Effects of Cocaine on the Family
The effects of cocaine on the family are numerous. When a family member is addicted to cocaine, life for the family is far from normal or routine. Cocaine addiction makes users behave in ways that hurt the very people they are closest to. Cocaine controls their thoughts and priorities, occupies their time, takes their money, demands their attention, and threatens their values. The effects of cocaine on the family are different for each family member, often causing the non-using family members to develop their own physical, psychological, and emotional problems as they struggle to adapt. In this way, the entire family falls under the controlling influence of cocaine addiction.
Effects of cocaine on the family also include chronic concern about the addict's behavior. This often leads to frequent conflicts over his or her cocaine use. Money in particular becomes a big problem for most families. Over time, family members begin to feel increasing uncertainty because they never know what problems the addict's drug use may cause them next.
Often times the cocaine addict is so preoccupied with drug use that they withdrawal from the family. This is one of the many effects of cocaine on the family. The cocaine addict will choose to spend time alone or with other drug users getting high instead of spending time with their family. This growing isolation can throw a chill into family relationships and deeply hurt the people the addict is closest to.
Feelings of fear and guilt are common effects of cocaine on the family. The user's family will fear the unpredictable consequences of cocaine addiction. These include overdose, stealing, health issues, and many other social and psychological problems associated with cocaine addiction. In addition to the feelings of fear and guilt, the effects of cocaine on the family often cause family members the blame themselves for the cocaine addict's addiction. Many times parents will feel that they must have failed their child in some way and that is what caused the cocaine addiction. It should be noted that this is usually not the case. In most cases, the child knows that cocaine use is wrong and they choose to experiment with the drug anyway. It is the child's poor choice which leads to their downward spiral into drug addiction.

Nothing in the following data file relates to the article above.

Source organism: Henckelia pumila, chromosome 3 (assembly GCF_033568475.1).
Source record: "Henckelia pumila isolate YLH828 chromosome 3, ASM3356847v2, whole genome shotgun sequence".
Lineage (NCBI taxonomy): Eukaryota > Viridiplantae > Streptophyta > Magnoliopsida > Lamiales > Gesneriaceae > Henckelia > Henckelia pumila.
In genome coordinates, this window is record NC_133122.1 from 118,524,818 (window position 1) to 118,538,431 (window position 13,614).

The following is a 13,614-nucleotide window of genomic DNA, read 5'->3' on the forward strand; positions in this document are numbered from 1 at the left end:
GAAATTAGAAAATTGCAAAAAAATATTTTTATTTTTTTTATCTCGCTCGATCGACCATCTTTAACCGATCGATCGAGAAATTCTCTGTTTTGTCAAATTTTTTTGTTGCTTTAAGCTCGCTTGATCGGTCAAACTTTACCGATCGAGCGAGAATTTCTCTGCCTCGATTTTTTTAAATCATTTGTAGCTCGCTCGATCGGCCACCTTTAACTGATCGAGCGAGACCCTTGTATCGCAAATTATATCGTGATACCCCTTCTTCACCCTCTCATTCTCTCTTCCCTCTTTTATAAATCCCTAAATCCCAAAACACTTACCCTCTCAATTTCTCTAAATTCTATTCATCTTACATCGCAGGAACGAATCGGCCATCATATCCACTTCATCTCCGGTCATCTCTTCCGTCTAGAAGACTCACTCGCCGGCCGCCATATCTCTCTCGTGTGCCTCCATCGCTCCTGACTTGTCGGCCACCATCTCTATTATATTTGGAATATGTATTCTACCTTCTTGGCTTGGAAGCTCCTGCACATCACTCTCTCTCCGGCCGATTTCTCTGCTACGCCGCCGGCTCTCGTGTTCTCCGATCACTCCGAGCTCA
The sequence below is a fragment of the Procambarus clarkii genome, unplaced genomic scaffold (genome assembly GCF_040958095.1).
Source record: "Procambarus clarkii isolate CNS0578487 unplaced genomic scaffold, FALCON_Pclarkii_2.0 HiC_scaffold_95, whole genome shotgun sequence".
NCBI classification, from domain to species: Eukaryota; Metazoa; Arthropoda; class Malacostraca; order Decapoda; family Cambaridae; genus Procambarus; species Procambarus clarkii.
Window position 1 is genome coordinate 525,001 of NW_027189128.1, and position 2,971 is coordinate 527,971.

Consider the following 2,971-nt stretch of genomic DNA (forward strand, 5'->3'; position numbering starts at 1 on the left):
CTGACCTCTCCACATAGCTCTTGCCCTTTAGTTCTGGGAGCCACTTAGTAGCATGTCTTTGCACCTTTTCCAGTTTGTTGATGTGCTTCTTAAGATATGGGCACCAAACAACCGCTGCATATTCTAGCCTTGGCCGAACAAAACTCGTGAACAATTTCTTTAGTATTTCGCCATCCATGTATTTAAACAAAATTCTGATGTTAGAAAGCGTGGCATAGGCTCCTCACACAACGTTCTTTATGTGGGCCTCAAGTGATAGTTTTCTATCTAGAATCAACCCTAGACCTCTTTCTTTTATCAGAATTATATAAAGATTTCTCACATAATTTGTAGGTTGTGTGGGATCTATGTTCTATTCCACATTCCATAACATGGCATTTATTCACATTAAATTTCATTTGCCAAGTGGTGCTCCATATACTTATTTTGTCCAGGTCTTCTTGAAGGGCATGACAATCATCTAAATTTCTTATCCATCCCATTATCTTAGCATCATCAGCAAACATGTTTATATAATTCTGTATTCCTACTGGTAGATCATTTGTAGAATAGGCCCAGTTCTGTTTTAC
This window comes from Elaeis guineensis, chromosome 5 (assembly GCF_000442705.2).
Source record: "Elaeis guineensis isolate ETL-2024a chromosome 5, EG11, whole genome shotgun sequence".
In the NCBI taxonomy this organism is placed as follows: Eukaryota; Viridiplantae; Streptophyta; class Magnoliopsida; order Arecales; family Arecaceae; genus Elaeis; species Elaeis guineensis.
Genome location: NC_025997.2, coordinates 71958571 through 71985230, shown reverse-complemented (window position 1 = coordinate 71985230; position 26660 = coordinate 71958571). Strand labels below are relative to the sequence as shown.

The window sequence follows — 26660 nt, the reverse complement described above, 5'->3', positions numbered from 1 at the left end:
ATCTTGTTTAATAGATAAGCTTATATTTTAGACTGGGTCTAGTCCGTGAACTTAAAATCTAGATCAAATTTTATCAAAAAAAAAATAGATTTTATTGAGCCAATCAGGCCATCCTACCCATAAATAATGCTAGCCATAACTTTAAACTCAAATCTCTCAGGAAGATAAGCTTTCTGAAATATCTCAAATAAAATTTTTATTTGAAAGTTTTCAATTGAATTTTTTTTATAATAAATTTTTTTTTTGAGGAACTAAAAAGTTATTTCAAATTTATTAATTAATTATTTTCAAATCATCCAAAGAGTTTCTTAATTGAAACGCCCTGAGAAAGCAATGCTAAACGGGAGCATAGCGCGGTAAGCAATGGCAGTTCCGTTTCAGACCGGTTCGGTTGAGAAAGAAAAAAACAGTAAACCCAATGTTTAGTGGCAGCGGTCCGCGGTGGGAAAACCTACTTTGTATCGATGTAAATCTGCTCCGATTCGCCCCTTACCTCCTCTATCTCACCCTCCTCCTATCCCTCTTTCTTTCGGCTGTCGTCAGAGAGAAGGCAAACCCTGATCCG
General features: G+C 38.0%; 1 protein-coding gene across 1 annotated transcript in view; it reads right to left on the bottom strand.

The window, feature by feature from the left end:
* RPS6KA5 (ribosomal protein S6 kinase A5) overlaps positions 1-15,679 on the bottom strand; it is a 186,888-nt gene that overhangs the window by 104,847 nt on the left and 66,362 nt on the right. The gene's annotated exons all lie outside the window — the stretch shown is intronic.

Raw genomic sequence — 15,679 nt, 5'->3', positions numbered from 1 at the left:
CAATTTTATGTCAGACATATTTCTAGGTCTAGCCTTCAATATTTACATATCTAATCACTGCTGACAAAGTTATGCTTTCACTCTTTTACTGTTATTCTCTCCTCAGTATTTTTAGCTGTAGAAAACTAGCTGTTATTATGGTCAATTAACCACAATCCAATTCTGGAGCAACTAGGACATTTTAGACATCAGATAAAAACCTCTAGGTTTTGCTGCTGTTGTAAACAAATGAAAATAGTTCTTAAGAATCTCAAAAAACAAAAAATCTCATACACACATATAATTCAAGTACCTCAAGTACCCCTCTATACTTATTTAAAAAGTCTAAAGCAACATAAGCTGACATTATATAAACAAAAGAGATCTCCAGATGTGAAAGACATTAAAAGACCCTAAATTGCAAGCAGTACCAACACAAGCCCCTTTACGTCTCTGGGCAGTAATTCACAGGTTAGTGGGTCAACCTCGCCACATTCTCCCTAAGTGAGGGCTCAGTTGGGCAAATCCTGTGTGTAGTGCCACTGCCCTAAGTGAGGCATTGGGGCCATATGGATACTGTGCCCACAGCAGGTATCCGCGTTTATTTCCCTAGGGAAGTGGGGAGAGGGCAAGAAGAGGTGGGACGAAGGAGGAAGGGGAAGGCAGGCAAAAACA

Because cocaine is such a high priority for the addict, family members may be forced to make painful and unreasonable compromises. The effects of cocaine on the family often times hinder the joys of normal family living. As a result, family members feel resentful and disappointed that the drug has caused such remoteness of the user from the family.
If your loved one is struggling with cocaine addiction, you need to learn about their addiction before you can help them. Cocaine addiction is a harmful and sometimes deadly problem that affects both the user's body and mind. Cocaine addiction interrupts normal family living causing deterioration of the family unit. Family members often unknowingly enable the addict to use cocaine. By intervening instead of enabling, family members can free themselves of the effects of cocaine on the family. The family must stop making excuses and covering for the addict in order to help the addict and save the family. Recovery from cocaine addiction means establishing a life free from drugs. When family members get professional help and the addict enters drug addiction treatment, both the family and the addict begin the road to recovery.